Why The Fiat 2300S Abarth Is Much More Than A Poor Man’s Ferrari 2+2
Photography by Mathieu Bonnevie
Mixing Fiat with Abarth was a formula that most of the time gave birth to small and lightweight rockets based on the 500, the 600, and sometimes the larger 850 chassis, though less often. However great those cars were and still are though, Abarth did so much more than just soup up a few city cars.
The wizards from Torino also worked over some of Fiat’s six-cylinder luxury coupes, such as the 2300 S pictured here—it’s certainly not your common street-parked Fiat from the ’60s. For whatever reason though, these cars fell into a life of relative anonymity compared to other cars wearing the Abarth scorpion badge. It’s a beautiful, airy design, and quite a nice bit of engineering to boot.
Designed by Sergio Sartorelli and Tom Tjaarda at Carrozzeria Ghia in 1960, it was apparently very much inspired by the Ferrari 250 GTE, and it’s not hard to see the evidence. Its design is a masterpiece of grand touring elegance, a rather stretched profile made of taut lines, thin pillars, and graceful proportions for a 2+2. The 2300 S is a statement-making car for sure, but it achieves its presence through its tasteful details rather than brash aggression. Just look at the panoramic rear window and pillar that echoes the same angle as the windshield. It’s the details like that that give this Fiat its charm. Of course, to earn an “Abarth” on its boot lid it had to be athletic as well as beautiful.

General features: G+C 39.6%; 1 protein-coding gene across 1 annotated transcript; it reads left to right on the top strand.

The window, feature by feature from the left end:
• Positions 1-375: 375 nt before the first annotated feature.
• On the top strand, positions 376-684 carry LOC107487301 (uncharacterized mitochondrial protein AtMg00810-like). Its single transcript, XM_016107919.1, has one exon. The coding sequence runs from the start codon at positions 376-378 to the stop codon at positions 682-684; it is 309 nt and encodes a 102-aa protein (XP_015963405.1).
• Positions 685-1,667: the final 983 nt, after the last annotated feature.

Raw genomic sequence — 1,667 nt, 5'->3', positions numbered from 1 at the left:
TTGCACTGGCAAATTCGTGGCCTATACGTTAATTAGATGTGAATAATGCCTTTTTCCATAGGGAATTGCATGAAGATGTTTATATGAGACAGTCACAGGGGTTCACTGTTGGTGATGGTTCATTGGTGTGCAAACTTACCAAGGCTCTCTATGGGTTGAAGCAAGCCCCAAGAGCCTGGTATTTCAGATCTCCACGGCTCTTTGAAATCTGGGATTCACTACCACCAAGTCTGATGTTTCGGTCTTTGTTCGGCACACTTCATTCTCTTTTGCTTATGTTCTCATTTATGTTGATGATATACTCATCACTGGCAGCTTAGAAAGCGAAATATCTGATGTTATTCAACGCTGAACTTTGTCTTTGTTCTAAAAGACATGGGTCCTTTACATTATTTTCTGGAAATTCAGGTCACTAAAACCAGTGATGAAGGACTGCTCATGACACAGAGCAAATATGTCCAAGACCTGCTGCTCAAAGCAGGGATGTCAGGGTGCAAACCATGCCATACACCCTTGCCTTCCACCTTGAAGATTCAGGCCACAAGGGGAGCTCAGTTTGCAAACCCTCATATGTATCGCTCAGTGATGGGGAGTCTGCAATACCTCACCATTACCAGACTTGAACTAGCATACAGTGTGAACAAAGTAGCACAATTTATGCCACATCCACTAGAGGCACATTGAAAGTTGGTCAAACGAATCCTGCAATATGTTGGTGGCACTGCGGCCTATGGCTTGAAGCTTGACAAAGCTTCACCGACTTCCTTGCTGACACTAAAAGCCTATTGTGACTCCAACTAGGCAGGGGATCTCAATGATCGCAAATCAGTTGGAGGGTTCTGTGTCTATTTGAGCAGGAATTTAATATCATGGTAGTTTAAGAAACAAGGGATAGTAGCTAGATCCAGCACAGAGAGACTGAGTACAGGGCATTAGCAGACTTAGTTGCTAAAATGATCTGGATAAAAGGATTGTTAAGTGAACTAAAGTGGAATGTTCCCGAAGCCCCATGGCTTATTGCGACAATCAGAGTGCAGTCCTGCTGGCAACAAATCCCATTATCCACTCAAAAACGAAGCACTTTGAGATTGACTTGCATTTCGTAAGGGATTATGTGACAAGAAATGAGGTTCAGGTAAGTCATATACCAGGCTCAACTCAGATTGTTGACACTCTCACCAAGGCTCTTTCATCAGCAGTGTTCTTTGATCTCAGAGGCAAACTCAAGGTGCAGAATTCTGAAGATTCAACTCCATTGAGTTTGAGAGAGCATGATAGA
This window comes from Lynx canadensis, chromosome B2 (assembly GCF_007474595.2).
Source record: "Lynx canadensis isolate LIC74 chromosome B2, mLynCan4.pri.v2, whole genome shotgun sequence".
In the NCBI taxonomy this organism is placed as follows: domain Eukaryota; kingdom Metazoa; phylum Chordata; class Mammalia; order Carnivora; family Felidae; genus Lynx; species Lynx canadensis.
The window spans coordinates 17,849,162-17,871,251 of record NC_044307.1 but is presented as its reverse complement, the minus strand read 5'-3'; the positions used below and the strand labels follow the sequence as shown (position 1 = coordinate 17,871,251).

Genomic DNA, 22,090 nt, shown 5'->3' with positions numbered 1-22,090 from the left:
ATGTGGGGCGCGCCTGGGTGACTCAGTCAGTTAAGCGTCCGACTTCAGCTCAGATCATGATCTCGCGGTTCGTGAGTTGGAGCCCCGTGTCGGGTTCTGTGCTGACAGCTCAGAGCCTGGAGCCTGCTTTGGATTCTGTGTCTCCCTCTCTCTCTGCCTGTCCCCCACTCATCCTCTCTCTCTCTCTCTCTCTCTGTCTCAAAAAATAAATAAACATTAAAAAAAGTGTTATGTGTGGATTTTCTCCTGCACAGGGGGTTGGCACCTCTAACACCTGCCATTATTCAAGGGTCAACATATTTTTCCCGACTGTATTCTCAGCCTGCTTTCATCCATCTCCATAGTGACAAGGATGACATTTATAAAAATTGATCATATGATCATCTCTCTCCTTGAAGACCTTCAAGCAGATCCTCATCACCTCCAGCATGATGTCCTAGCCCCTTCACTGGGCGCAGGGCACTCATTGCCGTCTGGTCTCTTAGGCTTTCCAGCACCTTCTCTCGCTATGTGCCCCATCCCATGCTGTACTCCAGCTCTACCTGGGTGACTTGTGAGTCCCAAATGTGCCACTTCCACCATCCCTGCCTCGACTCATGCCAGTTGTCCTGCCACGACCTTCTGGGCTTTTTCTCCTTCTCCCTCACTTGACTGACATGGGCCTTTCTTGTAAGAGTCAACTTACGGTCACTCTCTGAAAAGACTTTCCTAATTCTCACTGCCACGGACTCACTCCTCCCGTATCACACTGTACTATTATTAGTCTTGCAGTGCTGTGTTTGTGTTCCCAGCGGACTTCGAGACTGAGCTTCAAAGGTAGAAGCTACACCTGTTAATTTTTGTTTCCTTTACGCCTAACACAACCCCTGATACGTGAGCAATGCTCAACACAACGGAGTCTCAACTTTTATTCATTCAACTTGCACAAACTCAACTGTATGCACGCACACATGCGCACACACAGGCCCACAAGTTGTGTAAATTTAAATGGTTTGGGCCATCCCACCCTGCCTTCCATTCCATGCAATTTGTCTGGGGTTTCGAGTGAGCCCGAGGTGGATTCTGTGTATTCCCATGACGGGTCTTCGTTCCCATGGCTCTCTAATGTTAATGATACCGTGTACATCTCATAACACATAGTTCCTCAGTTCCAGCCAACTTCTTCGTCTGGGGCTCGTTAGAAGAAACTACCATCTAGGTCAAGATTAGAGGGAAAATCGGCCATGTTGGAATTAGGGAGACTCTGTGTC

Carlo Abarth had been charged by Fiat to work on the six-cylinder engine in the 2300 sedans, specifically to develop a more powerful version to be used in the coupé models. The quicker of the two-door models, the 2300S, benefited from a cylinder head reworked by Abarth and two twin-barrel Weber carburetors instead of one. Now good for around 130hp, the car could finally approach the symbolic 200km/h threshold, but the 2300S Abarth Coupé also benefited from four-wheel disc brakes to provide the stopping power to match—back in the early 1960s this was a pretty high level of power and equipment, and it had an incredible sound coming from its hot motor so people in the know were surely privy to these things. As a true sports car in this trim level, the model took part in numerous rallies during the decade and nowadays they are eligible for top historic events like the Tour Auto and Monte-Carlo Historique.
In summary then, the 2300S is elegant outside, luxurious inside, and it hides some pretty competent mechanicals underneath it all. It’s well suited for those looking to evoke the vintage grand touring vibe, and the feeling you get from being in the cockpit surely rivals its pricier peers from Maranello. The dashboard is generously equipped with Veglia instruments, a lovely wooden Nardi steering wheel, and even an airplane-style footrest for the passenger.
The car we took for a ride for this photoshoot is a first-series 2300S Abarth Coupé. Born in Italy all the way back in 1962, this car has the particularly special designation as having been delivered new by the Abarth dealership in Torino itself. It even has the Abarth manufacturer plate riveted on the chassis, while most of the 2300S Coupés will instead have a Fiat one. The owner of this car has all of its original documents, and seeing them spread out on the wool rear seats is enough to make one feel like they’re shooting a new car rather than one with more than 50 years of history.
We took the car out for a drive on the eve of spring, picking our way around the snowy bits in between the vineyards and castles and champagne houses. The car felt entirely in its element at such places, but we were excepting hot sun and dry roads in the days leading up to the shoot. Instead we found snow and temperatures below 0°C! It performed without trouble in the bitterness of the day though, and the unusual, elegant Fiat was a treat to spend a day with; a terrific interpretation of the Italian GT experience for sure, and a car that’s too unique to be simply known as a poor man’s Ferrari.